He thrived on what his team-mate Don Scott described “the spirit of Hawthorn”.

“It came from the players staying together away from the ground. there was no need for the administration, the coach, or anyone else, to re-in force any kind of discipline. We had our own code of ethics and it worked, ” Scott once said.

Norm forged friendships with the ‘Hawthorn family’ that have lasted to this day.

Whilst never a glamour player, his ability to do the job in defence enabled him to make a name for himself and he was to play 114 senior games with Hawthorn over six years. The highlight was undoubtedly the 1971 premiership.

Hawthorn were dealt a hefty blow in the second semi-final when champion centre half back Peter Knights tore ligaments and was ruled out for the Grand Final. It meant that they were forced to move Bussell across from the flank to the key defence post. He played a significant role in the triumph over St.Kilda, in a rough-and-tumble decider, ever-remembered for its brutality.

It’s interesting, in this current era of exorbitant player contracts, which can sometiimes be upwards of half a million dollars a year, that the players in Bussell’s era were earning around $20 per game, with an extra $10 salted away in their Provident Fund.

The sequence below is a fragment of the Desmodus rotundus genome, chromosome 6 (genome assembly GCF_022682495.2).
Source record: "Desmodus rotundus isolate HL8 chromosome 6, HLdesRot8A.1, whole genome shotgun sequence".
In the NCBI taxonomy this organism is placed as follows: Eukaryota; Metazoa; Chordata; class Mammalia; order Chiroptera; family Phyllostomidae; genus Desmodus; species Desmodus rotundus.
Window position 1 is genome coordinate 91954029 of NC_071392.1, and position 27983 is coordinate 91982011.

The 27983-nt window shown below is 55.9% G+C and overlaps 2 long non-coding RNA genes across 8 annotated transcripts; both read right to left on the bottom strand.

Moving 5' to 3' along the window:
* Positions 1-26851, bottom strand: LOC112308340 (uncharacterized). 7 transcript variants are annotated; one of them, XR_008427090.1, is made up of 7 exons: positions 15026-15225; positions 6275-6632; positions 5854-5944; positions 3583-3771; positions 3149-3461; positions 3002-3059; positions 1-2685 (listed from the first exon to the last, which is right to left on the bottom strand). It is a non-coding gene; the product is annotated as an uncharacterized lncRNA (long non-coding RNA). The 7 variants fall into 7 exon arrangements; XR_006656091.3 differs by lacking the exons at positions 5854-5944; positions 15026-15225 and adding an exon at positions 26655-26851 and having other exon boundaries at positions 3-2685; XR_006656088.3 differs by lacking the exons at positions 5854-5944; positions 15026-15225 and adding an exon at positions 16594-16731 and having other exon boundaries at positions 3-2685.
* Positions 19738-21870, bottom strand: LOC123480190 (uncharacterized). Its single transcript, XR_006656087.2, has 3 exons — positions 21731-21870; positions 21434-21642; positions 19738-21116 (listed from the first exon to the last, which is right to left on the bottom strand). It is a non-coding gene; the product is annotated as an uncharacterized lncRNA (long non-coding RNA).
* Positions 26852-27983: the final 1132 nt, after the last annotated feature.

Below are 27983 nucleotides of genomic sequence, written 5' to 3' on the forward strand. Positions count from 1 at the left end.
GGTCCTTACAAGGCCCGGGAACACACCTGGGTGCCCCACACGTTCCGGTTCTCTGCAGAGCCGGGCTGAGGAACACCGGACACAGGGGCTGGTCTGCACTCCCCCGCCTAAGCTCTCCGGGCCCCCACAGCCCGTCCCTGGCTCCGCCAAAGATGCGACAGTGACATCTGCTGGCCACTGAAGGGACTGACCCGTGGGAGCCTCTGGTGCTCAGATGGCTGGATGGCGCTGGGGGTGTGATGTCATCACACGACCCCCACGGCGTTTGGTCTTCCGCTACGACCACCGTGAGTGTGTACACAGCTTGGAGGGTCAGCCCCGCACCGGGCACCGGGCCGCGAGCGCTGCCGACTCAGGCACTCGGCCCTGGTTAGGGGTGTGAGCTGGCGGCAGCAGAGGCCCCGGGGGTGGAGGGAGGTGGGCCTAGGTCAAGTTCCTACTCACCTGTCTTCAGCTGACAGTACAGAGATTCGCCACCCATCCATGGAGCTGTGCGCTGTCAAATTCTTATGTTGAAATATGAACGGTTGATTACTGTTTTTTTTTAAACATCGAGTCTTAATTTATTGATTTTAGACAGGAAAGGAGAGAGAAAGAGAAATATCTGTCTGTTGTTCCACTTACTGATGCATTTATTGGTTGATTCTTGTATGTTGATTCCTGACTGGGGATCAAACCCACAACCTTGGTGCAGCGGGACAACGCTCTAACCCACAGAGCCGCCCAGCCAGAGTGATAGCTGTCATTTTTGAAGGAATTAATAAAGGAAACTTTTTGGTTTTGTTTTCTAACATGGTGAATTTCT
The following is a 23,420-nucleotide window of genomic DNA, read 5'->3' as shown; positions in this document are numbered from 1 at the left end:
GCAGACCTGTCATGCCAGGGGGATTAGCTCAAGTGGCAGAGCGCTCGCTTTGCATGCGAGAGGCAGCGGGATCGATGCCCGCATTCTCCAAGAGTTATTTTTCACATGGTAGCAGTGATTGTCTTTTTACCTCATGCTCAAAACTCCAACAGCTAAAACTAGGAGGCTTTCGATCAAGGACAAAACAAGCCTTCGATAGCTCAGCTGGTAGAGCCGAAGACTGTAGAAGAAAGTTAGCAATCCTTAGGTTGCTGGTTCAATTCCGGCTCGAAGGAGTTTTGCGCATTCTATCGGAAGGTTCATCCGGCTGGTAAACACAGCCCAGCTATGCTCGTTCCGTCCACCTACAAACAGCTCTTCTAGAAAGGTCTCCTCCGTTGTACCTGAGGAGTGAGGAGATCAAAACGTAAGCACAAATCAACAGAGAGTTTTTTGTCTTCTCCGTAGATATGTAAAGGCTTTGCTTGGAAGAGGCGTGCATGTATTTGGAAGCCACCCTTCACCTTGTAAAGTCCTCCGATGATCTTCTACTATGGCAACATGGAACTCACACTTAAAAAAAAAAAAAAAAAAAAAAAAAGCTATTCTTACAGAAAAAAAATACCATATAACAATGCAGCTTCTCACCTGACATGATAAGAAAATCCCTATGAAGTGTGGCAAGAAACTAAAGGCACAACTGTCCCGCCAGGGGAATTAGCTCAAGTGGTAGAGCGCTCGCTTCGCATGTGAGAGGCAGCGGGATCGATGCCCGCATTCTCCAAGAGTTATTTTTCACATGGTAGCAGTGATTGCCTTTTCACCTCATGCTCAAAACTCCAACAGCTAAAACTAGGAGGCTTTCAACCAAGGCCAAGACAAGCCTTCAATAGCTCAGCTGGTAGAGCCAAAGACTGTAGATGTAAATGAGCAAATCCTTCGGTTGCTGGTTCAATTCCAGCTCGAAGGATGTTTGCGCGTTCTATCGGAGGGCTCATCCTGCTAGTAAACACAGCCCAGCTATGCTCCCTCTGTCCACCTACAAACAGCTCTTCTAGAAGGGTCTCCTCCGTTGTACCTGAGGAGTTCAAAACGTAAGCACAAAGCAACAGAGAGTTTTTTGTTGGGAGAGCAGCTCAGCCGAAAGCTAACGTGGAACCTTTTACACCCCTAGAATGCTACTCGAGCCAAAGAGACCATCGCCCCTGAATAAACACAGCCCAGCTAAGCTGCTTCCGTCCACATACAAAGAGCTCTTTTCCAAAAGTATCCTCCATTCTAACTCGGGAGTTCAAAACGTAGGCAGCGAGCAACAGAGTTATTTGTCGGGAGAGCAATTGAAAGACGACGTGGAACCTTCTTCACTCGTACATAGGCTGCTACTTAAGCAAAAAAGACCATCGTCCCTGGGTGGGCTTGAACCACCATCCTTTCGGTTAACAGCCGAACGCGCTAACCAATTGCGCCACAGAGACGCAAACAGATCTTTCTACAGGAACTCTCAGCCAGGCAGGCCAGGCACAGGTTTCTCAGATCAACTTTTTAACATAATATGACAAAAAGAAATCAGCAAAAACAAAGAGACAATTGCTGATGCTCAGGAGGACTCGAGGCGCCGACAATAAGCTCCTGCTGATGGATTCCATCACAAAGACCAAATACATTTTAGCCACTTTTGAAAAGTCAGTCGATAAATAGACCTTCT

A back injury shortened Norm’s League career and he returned to the Rovers in 1974, accepting the appointment as assistant-coach to Neville Hogan, with whom he had shared a flag ten years earlier.

The family settled on a small farm at Whorouly and he enjoyed his footy. “I was very happy to be home. There was never any question about coming back to the club which had given me my original opportunity. But out on the ground it wasn’t easy. I was a bit of a marked man and some of the young blokes wanted to knock my block off”, he said.

Injury problems confined him to just 10 games in 1974, but he played a starring role in the premiership win. He had a stellar year in ’75, winning his second Best & Fairest and helping in another flag win. His toughness added a touch of steel to a talented line-up.

The last of his 143 games with the Rovers came early in 1976, as he succumbed to his ‘dicky’ knee and aching back.

He retired to his farm and commenced a mature-aged nursing degree. The inevitable visit came from his local club, Whorouly, who asked him to take over the coaching position. Successive premierships in 1977 and ’78 were sparked by his aggressive on-field leadership. There was little doubt that his players would ‘go through a brick wall’ for him.

At one stage they had chalked up 29 wins in a row. The winning margin in the 1978 decider against Beechworth was a whopping 119 points.

Myrtleford approached him in 1985 and he spent one, largely unsuccessful year as non-playing coach of a side that had suffered from mass departures during the off-season.

That was the final curtain-call for his active footy career, although he was a proud onlooker as his son Aidan helped the Rovers to the 1993 flag in a 44-game playing stint during the 90’s.

The once-laconic youngster, who had become a proud member  of ‘Kennedy’s Commandoes’, left a strong imprint on the football scene and is a member of both the Ovens & King and Wangaratta Rovers’ Halls of Fame.